Cavite ready to scrap airport deal with US-banned Chinese developer


The Cavite provincial government is willing to cancel its contract with the joint venture that will develop and operate Sangley Point International Airport (SPIA) if the national government determines the agreement poses a security risk, according to Cavite governor Jonvic Remulla.

The China Communications Construction Company Ltd. (CCCC), which teamed up with MacroAsia Corp. for the project, is one of 24 Chinese state-owned companies recently blacklisted by the United States for allegedly enabling China to reclaim and militarize disputed outposts in the South China Sea.

Foreign Affairs Secretary Teodoro Locsin, Jr. suggested to concerned government agencies the termination of contracts with these companies. Prior to this, CCCC and its subsidiaries were banned by the World Bank from joining its projects from 2011 to 2017 due to fraudulent practices, according to several reports.

“The joint venture between CCCC and MacroAsia is about to be completed. It’s not perfected yet. Their boards have to approve it and it should be done maybe in a month,” Remulla said in an interview with the ABS-CBN News Channel.

“But it’s a national security issue. If the President says, if the Department of National Defense (DND) says that it’s a security risk to enter into an agreement with them, then we will cease, terminate the agreements immediately,” Remulla added.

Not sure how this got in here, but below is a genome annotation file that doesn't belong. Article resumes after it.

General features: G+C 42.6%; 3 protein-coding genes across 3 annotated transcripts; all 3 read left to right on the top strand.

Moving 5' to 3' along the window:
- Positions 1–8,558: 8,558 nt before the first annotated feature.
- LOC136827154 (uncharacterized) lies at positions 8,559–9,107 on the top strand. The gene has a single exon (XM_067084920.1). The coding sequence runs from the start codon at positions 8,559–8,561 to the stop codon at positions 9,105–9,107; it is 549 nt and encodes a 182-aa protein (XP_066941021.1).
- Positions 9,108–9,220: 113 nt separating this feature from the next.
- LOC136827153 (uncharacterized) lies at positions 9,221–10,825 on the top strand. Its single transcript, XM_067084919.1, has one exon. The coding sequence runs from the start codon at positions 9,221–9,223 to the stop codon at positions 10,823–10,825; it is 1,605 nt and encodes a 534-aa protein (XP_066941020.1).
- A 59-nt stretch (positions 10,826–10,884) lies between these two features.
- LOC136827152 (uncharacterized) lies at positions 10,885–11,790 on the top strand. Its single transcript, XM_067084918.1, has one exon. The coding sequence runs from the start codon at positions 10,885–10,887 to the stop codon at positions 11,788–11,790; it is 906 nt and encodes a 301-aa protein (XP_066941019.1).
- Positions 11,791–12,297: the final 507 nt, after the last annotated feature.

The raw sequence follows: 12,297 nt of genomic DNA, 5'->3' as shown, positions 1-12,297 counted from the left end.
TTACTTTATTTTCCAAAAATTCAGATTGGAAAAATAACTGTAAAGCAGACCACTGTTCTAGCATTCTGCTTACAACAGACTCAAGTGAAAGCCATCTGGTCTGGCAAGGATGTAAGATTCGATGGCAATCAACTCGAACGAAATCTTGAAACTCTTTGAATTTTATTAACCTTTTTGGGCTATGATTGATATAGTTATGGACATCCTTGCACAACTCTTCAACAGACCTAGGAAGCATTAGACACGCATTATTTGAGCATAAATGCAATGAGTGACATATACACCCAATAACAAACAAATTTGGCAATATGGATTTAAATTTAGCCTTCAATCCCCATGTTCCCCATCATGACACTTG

He said they will let the national government “chime in on it and have their own risk assessment of what’s going on.”

“We want to build an airport, we found a partner; it seems that they are involved in the South China Sea issue, but I will leave it up to the Department of National Defense. I will leave it to the Office of the President to guide us on how we should pursue this,” Remulla said.

The Cavite government last February awarded the P208.5-billion contract to develop and implement Phase 1 of SPIA. The tandem of MacroAsia and CCCC was the sole bidder of the project to develop a 1,500-hectare international airport.

READ: Sole bidder awarded P208B Sangley Point airport project

The consortium would be co-developing the project, providing the necessary equity investment and credit enhancements. And subject to a further competitive process or price test, it would perform engineering, procurement and construction services for the land and airport development components of the project.

The airport hub, which is being positioned as an alternative to congested Ninoy Aquino International Airport and the next big thing in air transport innovation in the country, will feature four runways as well as airside and landside facilities. The airport is expected to be on a par with Singapore’s Changi International Airport, Hong Kong International Airport, and South Korea’s Incheon International Airport.

Last June, the joint venture was granted another 90-day extension to submit its post-qualification requirements in view of the ongoing coronavirus disease pandemic. The first two-month extension was given last April.

The project’s first phase is slated for completion in 2022 and is expected to accommodate 75 million passengers yearly. The second phase of development will follow, with target completion of 2028. The airport can accommodate up to 130 million passengers annually once fully completed.